The Most Important Question of All
“COULD there be a more important question in all of human existence than ‘Is there a God?’” asked geneticist Francis S. Collins. He makes a powerful point. If there is no God, then there is no life beyond the present one, no higher authority on moral issues.
The reason some people doubt that God exists is because many scientists do not believe in him. However, popular views can sometimes be very wrong, as the next article will show.
Regrettably, many of the world’s religions have added to the confusion by teaching things that contradict well-established scientific knowledge. A notable example is the unbiblical notion that God created the world in six 24-hour days a few thousand years ago.
Faced with conflicting theories and philosophies, many give up their search for the truth about God’s existence. But what could be more worthwhile—and of greater consequence—than finding a trustworthy answer to such a fundamental question? Of course, none of us have seen God, nor were we present when the universe and life came into existence. So whether we believe in God or not, our views involve a degree of faith. But what kind of faith?
True Faith Rests on Solid Evidence
Faith—at least in some measure—is an important part of our lives. We accept employment, expecting that we will get paid. We plant crops with the assurance that the seeds will sprout. We trust our friends. And we have confidence in the laws that govern the universe. This is an informed faith, for it is based on evidence. Likewise, faith that God exists rests on evidence.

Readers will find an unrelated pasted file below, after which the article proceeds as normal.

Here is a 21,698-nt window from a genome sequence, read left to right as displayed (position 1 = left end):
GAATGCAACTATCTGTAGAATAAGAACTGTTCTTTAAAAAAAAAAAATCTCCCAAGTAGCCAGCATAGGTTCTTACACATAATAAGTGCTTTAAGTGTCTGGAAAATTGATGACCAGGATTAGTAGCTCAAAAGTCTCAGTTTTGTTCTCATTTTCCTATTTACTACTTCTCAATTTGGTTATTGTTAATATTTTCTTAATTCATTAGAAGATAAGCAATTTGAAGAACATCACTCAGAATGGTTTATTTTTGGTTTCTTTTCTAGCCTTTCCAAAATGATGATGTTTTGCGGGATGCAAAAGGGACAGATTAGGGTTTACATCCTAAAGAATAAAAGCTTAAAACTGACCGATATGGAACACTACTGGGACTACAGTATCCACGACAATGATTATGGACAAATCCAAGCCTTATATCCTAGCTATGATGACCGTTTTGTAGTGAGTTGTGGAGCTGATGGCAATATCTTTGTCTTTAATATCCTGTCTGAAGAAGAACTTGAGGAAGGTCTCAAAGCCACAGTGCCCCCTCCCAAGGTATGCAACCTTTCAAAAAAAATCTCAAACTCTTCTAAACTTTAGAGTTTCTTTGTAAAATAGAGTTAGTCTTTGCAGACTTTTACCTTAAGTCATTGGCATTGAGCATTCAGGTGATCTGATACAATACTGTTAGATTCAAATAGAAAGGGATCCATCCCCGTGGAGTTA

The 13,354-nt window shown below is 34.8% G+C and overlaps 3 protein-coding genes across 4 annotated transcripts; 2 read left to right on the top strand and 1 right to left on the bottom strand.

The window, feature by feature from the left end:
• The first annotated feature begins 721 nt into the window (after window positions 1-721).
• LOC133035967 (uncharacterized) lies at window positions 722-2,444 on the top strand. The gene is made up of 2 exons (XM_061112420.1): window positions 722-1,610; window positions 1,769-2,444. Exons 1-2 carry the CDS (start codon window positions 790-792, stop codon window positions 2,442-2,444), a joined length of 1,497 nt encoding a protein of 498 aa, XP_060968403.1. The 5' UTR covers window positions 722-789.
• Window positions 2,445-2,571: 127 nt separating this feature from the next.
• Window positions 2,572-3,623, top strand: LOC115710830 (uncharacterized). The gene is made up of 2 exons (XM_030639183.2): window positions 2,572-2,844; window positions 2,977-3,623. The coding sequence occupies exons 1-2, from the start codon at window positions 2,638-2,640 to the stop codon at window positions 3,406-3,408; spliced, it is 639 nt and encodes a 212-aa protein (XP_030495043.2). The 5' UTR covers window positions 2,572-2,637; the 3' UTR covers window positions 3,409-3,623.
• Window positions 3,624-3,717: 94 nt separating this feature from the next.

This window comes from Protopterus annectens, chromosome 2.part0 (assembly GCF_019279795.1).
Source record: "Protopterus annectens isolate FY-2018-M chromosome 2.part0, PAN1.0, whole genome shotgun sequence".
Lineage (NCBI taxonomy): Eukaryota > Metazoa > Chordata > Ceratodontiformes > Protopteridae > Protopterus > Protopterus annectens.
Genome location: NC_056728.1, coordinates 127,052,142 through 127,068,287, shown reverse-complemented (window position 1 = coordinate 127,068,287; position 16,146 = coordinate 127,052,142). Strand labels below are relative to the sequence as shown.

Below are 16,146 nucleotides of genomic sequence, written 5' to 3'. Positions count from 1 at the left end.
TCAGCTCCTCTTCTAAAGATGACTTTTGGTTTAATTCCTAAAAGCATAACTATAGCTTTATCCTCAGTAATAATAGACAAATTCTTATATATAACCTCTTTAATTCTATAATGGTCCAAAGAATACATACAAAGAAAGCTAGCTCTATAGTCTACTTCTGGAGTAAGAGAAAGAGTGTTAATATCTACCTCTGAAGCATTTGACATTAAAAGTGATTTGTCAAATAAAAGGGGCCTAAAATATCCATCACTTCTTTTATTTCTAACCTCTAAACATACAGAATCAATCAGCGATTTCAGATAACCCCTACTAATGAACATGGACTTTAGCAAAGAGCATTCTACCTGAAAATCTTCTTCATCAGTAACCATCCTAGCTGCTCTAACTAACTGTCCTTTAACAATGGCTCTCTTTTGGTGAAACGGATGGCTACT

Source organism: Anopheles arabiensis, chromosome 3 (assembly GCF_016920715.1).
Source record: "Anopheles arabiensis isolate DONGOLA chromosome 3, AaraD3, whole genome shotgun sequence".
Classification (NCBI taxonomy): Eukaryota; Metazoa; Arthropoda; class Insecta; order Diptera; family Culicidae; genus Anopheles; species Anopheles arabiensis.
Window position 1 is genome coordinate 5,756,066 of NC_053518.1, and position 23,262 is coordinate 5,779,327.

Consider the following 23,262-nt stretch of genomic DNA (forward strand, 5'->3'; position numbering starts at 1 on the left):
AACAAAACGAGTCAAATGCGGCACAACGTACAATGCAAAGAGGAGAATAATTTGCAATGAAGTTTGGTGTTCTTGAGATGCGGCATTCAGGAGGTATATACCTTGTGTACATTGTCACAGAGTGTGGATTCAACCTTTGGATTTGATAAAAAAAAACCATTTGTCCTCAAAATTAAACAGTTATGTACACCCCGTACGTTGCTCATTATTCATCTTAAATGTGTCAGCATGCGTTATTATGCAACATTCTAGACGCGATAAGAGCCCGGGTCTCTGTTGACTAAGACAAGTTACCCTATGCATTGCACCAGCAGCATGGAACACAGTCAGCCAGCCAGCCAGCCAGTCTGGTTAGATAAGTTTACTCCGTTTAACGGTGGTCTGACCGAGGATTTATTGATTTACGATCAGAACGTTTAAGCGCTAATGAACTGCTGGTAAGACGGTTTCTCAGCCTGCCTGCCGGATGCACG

At Hebrews 11:1, the Bible says: “Faith is . . . the evident demonstration of realities though not beheld.” Another version says: “Faith . . . makes us certain of realities we do not see.” (The New English Bible) To illustrate: You are walking along a beach when, suddenly, you feel the ground quake. Then you see the water rush out to sea. You recognize the significance of these phenomena and that they warn of a tsunami. In this case, the quake and the vanishing water together form an “evident demonstration” of the yet unseen reality, the approaching waves. Your informed faith, in turn, moves you to flee to high ground and safety.
Faith in God too should be an informed faith, a response to convincing evidence. Only then can God become an ‘unseen reality’ to you. Must you be a scientist to examine and weigh such evidence? Nobel laureate Vladimir Prelog acknowledged that even “winners of the Nobel Prize are not more competent about God, religion, and life after death than other people.”
An honest heart and a thirst for truth should move you to examine the evidence fairly and let that evidence lead you in the right direction. What evidence is available for examination?
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A farmer has faith that seeds will germinate and grow